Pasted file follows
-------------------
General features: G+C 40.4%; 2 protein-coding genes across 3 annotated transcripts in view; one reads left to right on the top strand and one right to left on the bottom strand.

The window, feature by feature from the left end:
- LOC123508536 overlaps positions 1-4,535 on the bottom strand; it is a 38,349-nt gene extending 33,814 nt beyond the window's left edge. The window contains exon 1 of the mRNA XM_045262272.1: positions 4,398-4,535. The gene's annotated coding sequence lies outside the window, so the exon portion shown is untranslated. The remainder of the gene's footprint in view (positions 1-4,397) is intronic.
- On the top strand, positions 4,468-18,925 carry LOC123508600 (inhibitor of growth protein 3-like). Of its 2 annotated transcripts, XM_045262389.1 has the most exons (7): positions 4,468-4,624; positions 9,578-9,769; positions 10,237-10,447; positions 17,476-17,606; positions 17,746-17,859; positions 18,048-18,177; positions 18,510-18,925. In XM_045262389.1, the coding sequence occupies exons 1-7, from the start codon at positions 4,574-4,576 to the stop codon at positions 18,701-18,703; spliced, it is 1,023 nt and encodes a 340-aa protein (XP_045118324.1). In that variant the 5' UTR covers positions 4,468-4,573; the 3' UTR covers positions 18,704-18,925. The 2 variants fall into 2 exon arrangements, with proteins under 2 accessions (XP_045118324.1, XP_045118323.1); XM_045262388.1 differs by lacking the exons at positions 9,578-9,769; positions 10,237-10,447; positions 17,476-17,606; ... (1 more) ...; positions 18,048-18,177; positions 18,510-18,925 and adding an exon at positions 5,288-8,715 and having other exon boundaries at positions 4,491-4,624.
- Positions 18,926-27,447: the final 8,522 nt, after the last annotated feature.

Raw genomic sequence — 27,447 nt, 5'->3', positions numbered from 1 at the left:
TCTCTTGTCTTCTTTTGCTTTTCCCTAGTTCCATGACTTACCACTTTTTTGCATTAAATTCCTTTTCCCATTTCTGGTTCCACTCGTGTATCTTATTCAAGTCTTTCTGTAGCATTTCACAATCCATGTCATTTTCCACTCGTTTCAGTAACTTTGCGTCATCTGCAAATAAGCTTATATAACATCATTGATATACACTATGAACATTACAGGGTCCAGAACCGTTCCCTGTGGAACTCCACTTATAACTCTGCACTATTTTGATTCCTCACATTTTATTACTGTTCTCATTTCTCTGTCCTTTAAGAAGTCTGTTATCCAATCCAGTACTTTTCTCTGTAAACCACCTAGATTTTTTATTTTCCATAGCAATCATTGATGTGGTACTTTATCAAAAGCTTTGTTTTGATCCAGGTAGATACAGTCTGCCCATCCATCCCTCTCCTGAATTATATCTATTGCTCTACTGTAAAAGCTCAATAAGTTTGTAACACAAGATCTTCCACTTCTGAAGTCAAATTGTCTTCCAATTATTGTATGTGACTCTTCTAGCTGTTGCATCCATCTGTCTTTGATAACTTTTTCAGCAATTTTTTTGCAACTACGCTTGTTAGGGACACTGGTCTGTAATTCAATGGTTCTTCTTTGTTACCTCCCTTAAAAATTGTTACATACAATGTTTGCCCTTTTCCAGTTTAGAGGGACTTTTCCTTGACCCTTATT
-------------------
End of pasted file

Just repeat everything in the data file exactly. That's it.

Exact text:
General features: G+C 40.4%; 2 protein-coding genes across 3 annotated transcripts in view; one reads left to right on the top strand and one right to left on the bottom strand.

The window, feature by feature from the left end:
- LOC123508536 overlaps positions 1-4,535 on the bottom strand; it is a 38,349-nt gene extending 33,814 nt beyond the window's left edge. The window contains exon 1 of the mRNA XM_045262272.1: positions 4,398-4,535. The gene's annotated coding sequence lies outside the window, so the exon portion shown is untranslated. The remainder of the gene's footprint in view (positions 1-4,397) is intronic.
- On the top strand, positions 4,468-18,925 carry LOC123508600 (inhibitor of growth protein 3-like). Of its 2 annotated transcripts, XM_045262389.1 has the most exons (7): positions 4,468-4,624; positions 9,578-9,769; positions 10,237-10,447; positions 17,476-17,606; positions 17,746-17,859; positions 18,048-18,177; positions 18,510-18,925. In XM_045262389.1, the coding sequence occupies exons 1-7, from the start codon at positions 4,574-4,576 to the stop codon at positions 18,701-18,703; spliced, it is 1,023 nt and encodes a 340-aa protein (XP_045118324.1). In that variant the 5' UTR covers positions 4,468-4,573; the 3' UTR covers positions 18,704-18,925. The 2 variants fall into 2 exon arrangements, with proteins under 2 accessions (XP_045118324.1, XP_045118323.1); XM_045262388.1 differs by lacking the exons at positions 9,578-9,769; positions 10,237-10,447; positions 17,476-17,606; ... (1 more) ...; positions 18,048-18,177; positions 18,510-18,925 and adding an exon at positions 5,288-8,715 and having other exon boundaries at positions 4,491-4,624.
- Positions 18,926-27,447: the final 8,522 nt, after the last annotated feature.

Raw genomic sequence — 27,447 nt, 5'->3', positions numbered from 1 at the left:
TCTCTTGTCTTCTTTTGCTTTTCCCTAGTTCCATGACTTACCACTTTTTTGCATTAAATTCCTTTTCCCATTTCTGGTTCCACTCGTGTATCTTATTCAAGTCTTTCTGTAGCATTTCACAATCCATGTCATTTTCCACTCGTTTCAGTAACTTTGCGTCATCTGCAAATAAGCTTATATAACATCATTGATATACACTATGAACATTACAGGGTCCAGAACCGTTCCCTGTGGAACTCCACTTATAACTCTGCACTATTTTGATTCCTCACATTTTATTACTGTTCTCATTTCTCTGTCCTTTAAGAAGTCTGTTATCCAATCCAGTACTTTTCTCTGTAAACCACCTAGATTTTTTATTTTCCATAGCAATCATTGATGTGGTACTTTATCAAAAGCTTTGTTTTGATCCAGGTAGATACAGTCTGCCCATCCATCCCTCTCCTGAATTATATCTATTGCTCTACTGTAAAAGCTCAATAAGTTTGTAACACAAGATCTTCCACTTCTGAAGTCAAATTGTCTTCCAATTATTGTATGTGACTCTTCTAGCTGTTGCATCCATCTGTCTTTGATAACTTTTTCAGCAATTTTTTTGCAACTACGCTTGTTAGGGACACTGGTCTGTAATTCAATGGTTCTTCTTTGTTACCTCCCTTAAAAATTGTTACATACAATGTTTGCCCTTTTCCAGTTTAGAGGGACTTTTCCTTGACCCTTATT